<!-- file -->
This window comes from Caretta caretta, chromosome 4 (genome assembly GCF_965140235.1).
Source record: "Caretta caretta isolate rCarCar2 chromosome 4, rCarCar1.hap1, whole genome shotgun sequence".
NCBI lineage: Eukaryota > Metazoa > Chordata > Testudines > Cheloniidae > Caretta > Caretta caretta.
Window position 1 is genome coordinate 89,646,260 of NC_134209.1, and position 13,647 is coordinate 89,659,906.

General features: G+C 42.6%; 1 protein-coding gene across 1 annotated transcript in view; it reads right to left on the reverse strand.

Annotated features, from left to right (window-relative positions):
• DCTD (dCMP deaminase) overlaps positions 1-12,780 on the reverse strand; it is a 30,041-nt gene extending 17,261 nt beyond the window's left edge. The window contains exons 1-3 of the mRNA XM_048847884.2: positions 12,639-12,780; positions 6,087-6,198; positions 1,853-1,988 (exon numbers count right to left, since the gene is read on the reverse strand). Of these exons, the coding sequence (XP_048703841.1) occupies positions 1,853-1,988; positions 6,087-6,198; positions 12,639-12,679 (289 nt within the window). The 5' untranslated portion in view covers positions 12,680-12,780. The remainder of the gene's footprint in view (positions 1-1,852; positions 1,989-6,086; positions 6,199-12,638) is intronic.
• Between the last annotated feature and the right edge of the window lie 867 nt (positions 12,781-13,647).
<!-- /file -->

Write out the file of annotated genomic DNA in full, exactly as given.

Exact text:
This window comes from Caretta caretta, chromosome 4 (genome assembly GCF_965140235.1).
Source record: "Caretta caretta isolate rCarCar2 chromosome 4, rCarCar1.hap1, whole genome shotgun sequence".
NCBI lineage: Eukaryota > Metazoa > Chordata > Testudines > Cheloniidae > Caretta > Caretta caretta.
Window position 1 is genome coordinate 89,646,260 of NC_134209.1, and position 13,647 is coordinate 89,659,906.

General features: G+C 42.6%; 1 protein-coding gene across 1 annotated transcript in view; it reads right to left on the reverse strand.

Annotated features, from left to right (window-relative positions):
• DCTD (dCMP deaminase) overlaps positions 1-12,780 on the reverse strand; it is a 30,041-nt gene extending 17,261 nt beyond the window's left edge. The window contains exons 1-3 of the mRNA XM_048847884.2: positions 12,639-12,780; positions 6,087-6,198; positions 1,853-1,988 (exon numbers count right to left, since the gene is read on the reverse strand). Of these exons, the coding sequence (XP_048703841.1) occupies positions 1,853-1,988; positions 6,087-6,198; positions 12,639-12,679 (289 nt within the window). The 5' untranslated portion in view covers positions 12,680-12,780. The remainder of the gene's footprint in view (positions 1-1,852; positions 1,989-6,086; positions 6,199-12,638) is intronic.
• Between the last annotated feature and the right edge of the window lie 867 nt (positions 12,781-13,647).